Child Abuse and Neglect (cont.)
IN THIS ARTICLE
Exams and Tests
A maltreated child who is taken to a doctor will first have a general physical exam. Also, the child's medical history will be reviewed, and parents or caregivers will be questioned about the child's condition. A child who is able to talk will be separated from the caregiver during the interview.
Signs of sexual abuse may not be identified during a physical exam. Not all types of sexual abuse leave physical signs. Also, many types of sexual abuse injuries heal quickly. But if a child is examined soon after the incident, a doctor is more likely to observe and record the symptoms and be able to take samples for lab analysis.
Tests that are frequently used to help confirm or rule out suspected abuse or neglect include:
Other exams and tests done to help confirm child abuse or neglect vary depending on the specific medical problem suspected or observed. For example, psychological testing may be requested for some children. Victims of suspected sexual abuse may be tested for sexually transmitted diseases.
Other children in the care of a suspected abuser may also be examined and have X-rays if law enforcement or medical personnel investigating the case think it is necessary.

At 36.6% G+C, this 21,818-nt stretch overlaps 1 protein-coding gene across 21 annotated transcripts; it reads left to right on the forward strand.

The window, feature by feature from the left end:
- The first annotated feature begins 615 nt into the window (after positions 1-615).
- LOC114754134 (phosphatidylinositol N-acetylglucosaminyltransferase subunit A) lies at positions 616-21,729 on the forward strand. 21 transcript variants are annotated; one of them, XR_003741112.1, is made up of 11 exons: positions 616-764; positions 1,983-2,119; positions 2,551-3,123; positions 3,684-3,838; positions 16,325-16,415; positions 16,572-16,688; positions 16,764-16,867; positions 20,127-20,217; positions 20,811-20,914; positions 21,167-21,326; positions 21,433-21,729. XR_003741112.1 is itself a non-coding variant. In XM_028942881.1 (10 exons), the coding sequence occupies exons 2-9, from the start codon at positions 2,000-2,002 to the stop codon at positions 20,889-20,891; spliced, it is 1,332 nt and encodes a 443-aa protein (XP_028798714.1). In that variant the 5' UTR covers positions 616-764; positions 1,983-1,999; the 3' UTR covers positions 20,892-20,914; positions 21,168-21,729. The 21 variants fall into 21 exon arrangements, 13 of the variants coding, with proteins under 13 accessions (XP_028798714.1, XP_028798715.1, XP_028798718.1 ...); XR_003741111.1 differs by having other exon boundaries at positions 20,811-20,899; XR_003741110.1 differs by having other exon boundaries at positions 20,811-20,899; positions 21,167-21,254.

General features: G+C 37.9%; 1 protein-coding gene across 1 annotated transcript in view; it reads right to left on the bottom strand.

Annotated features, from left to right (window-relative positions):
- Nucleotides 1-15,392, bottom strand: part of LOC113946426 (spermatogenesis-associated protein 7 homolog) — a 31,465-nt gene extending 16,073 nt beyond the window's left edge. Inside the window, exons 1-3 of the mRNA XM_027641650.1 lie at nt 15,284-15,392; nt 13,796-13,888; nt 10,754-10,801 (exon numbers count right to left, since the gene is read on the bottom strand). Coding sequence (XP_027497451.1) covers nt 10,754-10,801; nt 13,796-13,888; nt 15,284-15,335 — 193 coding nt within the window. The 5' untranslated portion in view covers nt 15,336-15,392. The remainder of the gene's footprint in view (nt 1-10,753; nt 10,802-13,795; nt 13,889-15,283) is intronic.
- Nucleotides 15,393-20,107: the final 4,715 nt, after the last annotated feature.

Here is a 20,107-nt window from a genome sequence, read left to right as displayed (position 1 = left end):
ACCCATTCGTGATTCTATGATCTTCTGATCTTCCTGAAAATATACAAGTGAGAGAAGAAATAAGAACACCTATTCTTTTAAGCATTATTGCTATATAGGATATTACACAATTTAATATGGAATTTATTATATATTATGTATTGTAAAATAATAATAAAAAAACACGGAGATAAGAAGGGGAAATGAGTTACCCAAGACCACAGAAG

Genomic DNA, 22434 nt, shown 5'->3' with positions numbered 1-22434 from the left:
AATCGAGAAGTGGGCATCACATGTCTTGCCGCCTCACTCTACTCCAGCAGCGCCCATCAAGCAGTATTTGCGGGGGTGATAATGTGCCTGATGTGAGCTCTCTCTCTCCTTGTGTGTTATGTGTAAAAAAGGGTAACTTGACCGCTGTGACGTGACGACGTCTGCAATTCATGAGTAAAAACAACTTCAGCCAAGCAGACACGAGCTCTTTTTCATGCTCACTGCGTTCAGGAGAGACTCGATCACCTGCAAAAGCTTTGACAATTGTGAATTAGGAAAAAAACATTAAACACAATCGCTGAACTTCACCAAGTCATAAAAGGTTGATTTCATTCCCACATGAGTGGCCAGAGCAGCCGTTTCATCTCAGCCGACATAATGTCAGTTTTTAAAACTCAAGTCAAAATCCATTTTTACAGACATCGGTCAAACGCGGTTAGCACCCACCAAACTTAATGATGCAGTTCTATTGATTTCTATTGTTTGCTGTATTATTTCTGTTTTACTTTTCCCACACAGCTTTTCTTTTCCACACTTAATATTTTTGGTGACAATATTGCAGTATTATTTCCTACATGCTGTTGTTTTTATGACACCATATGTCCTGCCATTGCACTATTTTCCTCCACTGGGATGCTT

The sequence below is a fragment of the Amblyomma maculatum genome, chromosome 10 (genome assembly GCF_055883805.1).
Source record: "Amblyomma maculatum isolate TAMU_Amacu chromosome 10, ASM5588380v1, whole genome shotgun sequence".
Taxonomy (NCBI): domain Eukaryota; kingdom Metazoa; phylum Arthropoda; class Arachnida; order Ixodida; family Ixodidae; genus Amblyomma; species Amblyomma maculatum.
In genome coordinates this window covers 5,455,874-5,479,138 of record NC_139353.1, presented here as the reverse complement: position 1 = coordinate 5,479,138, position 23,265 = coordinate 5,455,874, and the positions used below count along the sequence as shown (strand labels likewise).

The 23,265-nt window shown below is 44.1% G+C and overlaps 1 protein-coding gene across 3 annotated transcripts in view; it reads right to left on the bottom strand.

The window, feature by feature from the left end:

When a baby's death may be related to sudden infant death syndrome (SIDS), medical professionals and police officers will conduct a thorough investigation to rule out abuse or neglect. These people are trained to be sensitive to grieving parents. No one is at fault when a baby dies from SIDS. For more information, see the topic Sudden Infant Death Syndrome (SIDS).
A child's injuries and related information are carefully recorded. This documentation provides a detailed account of the injuries for the child's permanent health record and usually includes photographs and drawings of the injuries. Measurements (weight, height, and head circumference) are also taken and recorded to help establish a child's baseline growth pattern. Recording these measurements on growth charts can help identify failure to thrive that sometimes is related to neglect. Neglect or other types of abuse may not be diagnosed immediately.
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